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As a former small business owner, I have attended many networking events ‘Do what you do best: just keep talking’ (page 21, 2 July).
Networking can expose us to some great continuing professional development (CPD) opportunities and be a way to highlight the ‘added value’ of physiotherapists to others. Here are some networking tips which I have found useful:
- the real goal of networking should be to help others. This is what physiotherapists do best and if we can create a ‘win-win’ situation out of each encounter, then all the better
- it is much more important to understand the other person’s needs before you tell them about yours. if you are trying to develop a relationship with someone, establish what’s important to them, what common ground you have and then you can work out how you can both benefit from pooling ideas.
- try to introduce others who may be able to help one another. Connecting like-minded people to achieve their goals is a powerful way of enhancing your network. By providing something of value, hopefully the favour will be returned.
- don’t leave networking to chance. Be proactive. Consider your goals and what you want to achieve, attending events outside your own profession either at work or within the community which interest you (such as clinical commissioning group consultation events). If you can’t attend, check out the write-up afterwards to see who is doing what. You may be able to contribute, share ideas, or reflect on service delivery changes that could benefit your practice.
Like anything, the more you put into networking, the more you are likely to get out of it! Deborah Bancroft, advanced physiotherapy practitioner, Pennine Acute Hospitals NHS Trust
‘Outstanding’ CSP help
I have been a member for 28 years and never had a reason to access your industrial relations support.
I am now a senior manager for an NHS commissioning organisation and was recently falsely accused of bullying and harassment by a member of staff. This devastating blow left me worried and upset. Staff wellbeing, happiness and development has always been a high priority for me.
It was so reassuring to make contact with the CSP union services, and from the outset I felt reassured that my predicament was understood and I was well supported. The level of understanding of my situation, the practical considered advice I was given and the representation at difficult interviews and meetings was outstanding. It was so reassuring to have someone who was there with my best interests in mind, and who always had time to talk to me, even if that meant going over things again and again.
The outcome has been that the bullying and harassment claim is unjustified. It has been a horrible ordeal, but I have learnt a lot; not least that when you’re in a work-related tight spot, the CSP will be there for you.
Name withheld at member’s request.
Plea for compassion
I read the ‘Made to measure’ article with accompanying image of a man being measured with tape measures with some despair (page 16, 16 July).
Pain is not something that should be depicted being physically measured and categorised. I only hope that the new treatment model being devised by the Keele University team to assist GPs with timely referrals does indeed ‘set the right tone for a dialogue between the patient and the GP’ as mentioned.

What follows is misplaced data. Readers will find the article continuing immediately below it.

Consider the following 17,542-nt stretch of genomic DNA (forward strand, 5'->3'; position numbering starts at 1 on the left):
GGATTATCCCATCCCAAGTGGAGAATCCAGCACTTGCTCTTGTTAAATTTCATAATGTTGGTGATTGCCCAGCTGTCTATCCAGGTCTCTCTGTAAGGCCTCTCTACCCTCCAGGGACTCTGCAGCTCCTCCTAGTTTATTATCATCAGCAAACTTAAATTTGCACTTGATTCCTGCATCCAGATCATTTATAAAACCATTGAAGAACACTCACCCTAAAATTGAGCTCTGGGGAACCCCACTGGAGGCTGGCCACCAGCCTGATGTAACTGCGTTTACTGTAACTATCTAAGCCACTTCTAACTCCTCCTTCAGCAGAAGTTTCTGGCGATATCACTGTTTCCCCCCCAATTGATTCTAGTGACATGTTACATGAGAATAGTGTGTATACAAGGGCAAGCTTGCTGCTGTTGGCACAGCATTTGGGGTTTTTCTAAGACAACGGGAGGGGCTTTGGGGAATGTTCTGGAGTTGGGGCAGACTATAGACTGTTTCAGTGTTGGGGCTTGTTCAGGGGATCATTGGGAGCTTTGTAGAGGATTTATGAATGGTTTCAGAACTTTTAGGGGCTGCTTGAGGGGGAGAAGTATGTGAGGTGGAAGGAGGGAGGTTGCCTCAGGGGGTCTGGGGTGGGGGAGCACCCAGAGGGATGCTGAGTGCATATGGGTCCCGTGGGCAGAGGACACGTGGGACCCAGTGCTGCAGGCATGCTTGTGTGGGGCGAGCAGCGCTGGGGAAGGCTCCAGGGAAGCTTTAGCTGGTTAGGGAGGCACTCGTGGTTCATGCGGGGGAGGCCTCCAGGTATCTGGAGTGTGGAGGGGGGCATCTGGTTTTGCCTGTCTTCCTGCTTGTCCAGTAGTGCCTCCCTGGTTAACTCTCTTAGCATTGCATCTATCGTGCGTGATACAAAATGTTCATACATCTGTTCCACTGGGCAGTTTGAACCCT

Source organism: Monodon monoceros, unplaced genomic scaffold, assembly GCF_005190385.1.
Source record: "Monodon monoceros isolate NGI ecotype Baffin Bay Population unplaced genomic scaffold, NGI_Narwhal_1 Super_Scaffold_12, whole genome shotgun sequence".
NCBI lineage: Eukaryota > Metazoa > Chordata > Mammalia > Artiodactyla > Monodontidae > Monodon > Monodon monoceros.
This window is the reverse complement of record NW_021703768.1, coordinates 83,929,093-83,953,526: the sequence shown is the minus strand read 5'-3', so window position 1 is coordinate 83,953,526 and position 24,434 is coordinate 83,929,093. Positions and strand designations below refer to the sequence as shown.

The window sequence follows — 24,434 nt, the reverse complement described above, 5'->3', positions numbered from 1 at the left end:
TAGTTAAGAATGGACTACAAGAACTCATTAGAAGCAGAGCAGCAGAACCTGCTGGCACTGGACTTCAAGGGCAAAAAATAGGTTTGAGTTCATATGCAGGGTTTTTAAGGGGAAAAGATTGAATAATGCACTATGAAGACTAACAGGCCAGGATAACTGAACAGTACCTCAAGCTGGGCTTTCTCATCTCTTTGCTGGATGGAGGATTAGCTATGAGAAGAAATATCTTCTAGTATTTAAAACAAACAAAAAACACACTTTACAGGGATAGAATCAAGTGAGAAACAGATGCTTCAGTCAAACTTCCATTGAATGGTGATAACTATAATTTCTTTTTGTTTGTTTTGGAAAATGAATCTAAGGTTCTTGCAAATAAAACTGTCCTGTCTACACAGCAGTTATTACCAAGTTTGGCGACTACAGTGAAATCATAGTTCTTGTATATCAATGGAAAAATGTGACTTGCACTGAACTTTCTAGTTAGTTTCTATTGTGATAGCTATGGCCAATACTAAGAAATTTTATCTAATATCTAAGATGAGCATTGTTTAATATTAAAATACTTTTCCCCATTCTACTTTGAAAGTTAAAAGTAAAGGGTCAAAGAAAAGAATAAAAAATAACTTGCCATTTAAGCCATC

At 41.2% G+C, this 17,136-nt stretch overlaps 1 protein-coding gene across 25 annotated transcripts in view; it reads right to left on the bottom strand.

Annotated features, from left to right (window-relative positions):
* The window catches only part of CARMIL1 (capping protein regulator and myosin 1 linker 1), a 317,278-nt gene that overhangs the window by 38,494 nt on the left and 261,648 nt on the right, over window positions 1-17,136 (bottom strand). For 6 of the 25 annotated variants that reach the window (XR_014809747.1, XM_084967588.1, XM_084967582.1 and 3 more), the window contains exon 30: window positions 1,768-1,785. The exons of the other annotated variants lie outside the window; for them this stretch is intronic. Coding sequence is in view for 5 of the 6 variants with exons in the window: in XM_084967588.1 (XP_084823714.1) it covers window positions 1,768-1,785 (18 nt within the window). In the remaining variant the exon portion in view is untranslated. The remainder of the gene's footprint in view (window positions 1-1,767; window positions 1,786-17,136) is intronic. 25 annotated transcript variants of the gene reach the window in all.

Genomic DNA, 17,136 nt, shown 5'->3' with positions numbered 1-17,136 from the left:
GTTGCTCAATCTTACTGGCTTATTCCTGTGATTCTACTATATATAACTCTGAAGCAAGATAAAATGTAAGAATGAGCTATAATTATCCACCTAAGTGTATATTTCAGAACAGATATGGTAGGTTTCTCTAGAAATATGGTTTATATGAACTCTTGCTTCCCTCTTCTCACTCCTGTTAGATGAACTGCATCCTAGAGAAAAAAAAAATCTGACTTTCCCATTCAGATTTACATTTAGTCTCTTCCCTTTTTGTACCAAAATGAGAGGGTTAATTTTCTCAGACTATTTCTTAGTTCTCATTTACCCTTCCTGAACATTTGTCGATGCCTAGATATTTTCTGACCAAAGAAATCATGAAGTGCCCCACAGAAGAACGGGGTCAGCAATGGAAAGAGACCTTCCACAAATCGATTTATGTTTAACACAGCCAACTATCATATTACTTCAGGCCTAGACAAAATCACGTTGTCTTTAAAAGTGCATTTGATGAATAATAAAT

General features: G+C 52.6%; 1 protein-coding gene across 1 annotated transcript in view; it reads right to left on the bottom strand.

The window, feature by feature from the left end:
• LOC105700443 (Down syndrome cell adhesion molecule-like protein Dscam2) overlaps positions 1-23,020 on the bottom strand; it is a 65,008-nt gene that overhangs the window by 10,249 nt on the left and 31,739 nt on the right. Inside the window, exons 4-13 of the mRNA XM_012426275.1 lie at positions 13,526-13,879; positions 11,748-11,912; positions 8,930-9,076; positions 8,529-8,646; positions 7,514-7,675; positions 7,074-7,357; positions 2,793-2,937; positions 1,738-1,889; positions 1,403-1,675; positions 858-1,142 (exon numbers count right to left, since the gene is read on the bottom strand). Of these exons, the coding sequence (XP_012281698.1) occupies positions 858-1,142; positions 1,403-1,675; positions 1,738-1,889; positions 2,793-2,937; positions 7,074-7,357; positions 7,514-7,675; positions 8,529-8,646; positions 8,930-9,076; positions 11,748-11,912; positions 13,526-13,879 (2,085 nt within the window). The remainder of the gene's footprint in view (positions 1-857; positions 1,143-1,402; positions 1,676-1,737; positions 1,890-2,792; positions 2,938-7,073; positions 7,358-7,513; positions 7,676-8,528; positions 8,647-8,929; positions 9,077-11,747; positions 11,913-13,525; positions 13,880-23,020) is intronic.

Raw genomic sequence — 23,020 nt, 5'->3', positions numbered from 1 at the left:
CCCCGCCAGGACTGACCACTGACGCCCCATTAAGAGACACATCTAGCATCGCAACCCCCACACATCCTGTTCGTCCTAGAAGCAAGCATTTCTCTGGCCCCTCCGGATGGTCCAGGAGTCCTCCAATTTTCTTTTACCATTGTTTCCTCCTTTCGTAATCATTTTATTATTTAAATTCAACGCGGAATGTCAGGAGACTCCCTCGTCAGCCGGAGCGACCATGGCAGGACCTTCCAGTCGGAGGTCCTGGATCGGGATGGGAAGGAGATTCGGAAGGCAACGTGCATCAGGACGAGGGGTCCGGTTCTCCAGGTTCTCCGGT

I came out of the profession this year due to injuries and persistent pain – after only 22 years as a physio working in various fields. However, the disappointment I experienced being managed/treated effectively by my GP and physios was such that I gave up my hopes of being seen as a whole person and ever wanting to get back into a profession I represented. Self-development needs to as much about those core qualities of being vulnerable oneself and cultivating a quiet mind if one is to be of true service to those in need of treatment/support. Name and address withheld
What’s in a name?
I recently qualified as a veterinary physiotherapist from Hartpury College, near Gloucester, through the Association of Chartered Physiotherapists in Animal Therapy (ACPAT).
I am saddened to realise how many people, professionals and non-professionals, are unaware of the extent of training we have gone through.
In the UK, even though the title ‘physiotherapist’ is protected by law, as soon as any word precedes the title, it is no longer protected. This means that anyone can call themselves a ‘veterinary physiotherapist’ leading to the establishment of many new courses teaching ‘veterinary physiotherapy’ to people with no previous physiotherapy experience. Unlike the ACPAT courses, these courses are not supported by the CSP, meaning that the quality of training, even at MSc level, is not suitably accredited.
The two courses accredited by ACPAT have been through a strict CSP accreditation process. These are only open to CSP members. ACPAT is lobbying for the title of veterinary physiotherapist to be protected and is getting closer to achieving this! Visit ACPAT Maxine Cooch, ACPAT education officer
Corrections and clarifications
The correct number for the Birmingham Crisis Centre is: 0121 507 0707 (‘Tackling abuse’, 18 June 2014).
Commenting on an article titled ‘Made to measure’ in the last issue of Frontline, clgrm1 said:
- Hopefully with the CSP’s efforts and the excellent work coming out of Keele – the clinical and economical case to have physios as first contact clinicians in GP surgeries – can be championed. Patients receive better, more appropriate care and the GP recruitment crisis is solved. Nadine Foster for physio of the year? She gets my vote!
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AuthorVarious and Frontline Staff
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